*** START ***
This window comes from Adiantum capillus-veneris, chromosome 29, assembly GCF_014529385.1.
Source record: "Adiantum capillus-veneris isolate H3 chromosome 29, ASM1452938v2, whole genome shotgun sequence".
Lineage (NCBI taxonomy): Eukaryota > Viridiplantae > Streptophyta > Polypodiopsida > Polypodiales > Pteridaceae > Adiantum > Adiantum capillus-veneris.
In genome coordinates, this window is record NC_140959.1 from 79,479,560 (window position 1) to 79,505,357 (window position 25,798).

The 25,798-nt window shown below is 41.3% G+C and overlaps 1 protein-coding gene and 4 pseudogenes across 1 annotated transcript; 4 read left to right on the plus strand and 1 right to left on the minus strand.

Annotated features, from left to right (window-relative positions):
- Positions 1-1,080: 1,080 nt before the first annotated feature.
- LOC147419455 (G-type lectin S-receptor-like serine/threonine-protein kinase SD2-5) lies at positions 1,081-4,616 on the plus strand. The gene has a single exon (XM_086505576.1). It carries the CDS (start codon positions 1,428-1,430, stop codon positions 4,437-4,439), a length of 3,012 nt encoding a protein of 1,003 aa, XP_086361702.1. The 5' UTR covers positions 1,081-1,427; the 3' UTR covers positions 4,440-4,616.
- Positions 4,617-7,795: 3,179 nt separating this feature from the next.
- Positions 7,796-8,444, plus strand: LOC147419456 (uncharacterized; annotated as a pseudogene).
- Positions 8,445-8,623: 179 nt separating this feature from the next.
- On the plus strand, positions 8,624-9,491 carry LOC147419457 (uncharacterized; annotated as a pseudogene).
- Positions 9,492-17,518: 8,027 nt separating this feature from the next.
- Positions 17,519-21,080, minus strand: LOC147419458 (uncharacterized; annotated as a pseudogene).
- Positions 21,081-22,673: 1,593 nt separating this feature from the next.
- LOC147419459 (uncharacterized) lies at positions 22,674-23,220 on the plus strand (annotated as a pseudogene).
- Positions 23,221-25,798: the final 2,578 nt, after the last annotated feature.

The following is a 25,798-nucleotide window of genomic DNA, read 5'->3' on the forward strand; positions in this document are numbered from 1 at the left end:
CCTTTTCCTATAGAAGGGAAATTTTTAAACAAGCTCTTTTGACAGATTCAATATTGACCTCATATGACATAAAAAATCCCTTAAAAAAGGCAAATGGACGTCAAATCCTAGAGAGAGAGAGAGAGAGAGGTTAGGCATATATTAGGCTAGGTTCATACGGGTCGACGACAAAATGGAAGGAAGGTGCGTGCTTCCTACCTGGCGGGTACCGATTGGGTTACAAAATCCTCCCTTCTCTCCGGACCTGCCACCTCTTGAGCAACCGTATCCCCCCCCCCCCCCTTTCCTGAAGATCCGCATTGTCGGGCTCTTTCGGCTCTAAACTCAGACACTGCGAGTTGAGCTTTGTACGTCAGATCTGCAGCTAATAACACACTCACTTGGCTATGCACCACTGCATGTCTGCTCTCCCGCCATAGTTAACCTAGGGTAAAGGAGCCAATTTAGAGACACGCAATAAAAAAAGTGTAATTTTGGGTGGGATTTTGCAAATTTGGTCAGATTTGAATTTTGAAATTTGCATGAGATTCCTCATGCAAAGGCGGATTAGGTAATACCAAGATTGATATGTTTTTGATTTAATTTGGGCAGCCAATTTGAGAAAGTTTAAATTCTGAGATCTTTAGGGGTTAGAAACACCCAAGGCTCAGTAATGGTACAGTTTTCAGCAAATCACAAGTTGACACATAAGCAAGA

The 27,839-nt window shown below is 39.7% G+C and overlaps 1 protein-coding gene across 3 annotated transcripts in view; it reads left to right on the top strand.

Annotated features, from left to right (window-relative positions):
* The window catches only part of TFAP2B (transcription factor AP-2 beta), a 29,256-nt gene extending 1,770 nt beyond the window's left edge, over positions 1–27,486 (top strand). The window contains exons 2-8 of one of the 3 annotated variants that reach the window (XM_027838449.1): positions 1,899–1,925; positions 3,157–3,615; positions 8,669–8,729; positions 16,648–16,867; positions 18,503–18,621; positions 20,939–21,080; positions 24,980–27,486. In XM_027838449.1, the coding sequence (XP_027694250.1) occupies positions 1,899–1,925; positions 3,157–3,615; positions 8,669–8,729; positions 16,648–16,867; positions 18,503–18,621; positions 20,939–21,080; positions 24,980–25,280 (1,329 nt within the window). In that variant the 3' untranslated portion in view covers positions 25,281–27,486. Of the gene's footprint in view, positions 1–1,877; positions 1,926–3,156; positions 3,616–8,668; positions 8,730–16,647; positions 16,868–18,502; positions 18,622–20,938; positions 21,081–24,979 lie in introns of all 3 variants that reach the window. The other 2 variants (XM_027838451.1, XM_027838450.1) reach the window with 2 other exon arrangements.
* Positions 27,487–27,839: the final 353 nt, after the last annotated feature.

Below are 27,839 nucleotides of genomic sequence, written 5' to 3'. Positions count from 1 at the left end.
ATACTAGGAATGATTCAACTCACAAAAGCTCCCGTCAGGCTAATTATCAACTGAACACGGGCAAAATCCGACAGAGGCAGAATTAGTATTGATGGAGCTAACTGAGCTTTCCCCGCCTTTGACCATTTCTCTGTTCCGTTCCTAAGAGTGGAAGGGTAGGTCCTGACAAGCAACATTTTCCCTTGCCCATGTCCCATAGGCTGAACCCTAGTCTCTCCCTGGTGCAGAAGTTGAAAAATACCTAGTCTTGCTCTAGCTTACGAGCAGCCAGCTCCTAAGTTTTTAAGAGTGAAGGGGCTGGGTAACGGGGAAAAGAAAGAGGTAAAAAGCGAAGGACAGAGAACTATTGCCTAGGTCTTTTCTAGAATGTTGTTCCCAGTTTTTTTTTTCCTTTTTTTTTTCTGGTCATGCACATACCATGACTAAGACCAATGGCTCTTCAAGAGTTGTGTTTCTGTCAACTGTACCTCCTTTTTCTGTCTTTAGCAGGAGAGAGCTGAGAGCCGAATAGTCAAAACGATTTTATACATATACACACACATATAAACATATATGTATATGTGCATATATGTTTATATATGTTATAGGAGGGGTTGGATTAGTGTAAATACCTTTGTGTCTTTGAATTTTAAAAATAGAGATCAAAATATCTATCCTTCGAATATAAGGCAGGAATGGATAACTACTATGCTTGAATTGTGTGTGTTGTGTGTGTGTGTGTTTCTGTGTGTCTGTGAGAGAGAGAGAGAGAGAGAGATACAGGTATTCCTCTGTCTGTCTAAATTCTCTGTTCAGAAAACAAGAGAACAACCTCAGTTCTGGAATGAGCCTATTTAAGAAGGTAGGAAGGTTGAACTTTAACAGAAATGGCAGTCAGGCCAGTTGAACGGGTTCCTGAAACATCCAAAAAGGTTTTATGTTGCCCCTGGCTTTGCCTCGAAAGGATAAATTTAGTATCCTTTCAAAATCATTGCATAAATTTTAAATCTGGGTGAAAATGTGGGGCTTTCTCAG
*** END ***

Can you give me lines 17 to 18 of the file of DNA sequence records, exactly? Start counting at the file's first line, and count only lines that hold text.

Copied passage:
- Positions 23,221-25,798: the final 2,578 nt, after the last annotated feature.

The following is a 25,798-nucleotide window of genomic DNA, read 5'->3' on the forward strand; positions in this document are numbered from 1 at the left end: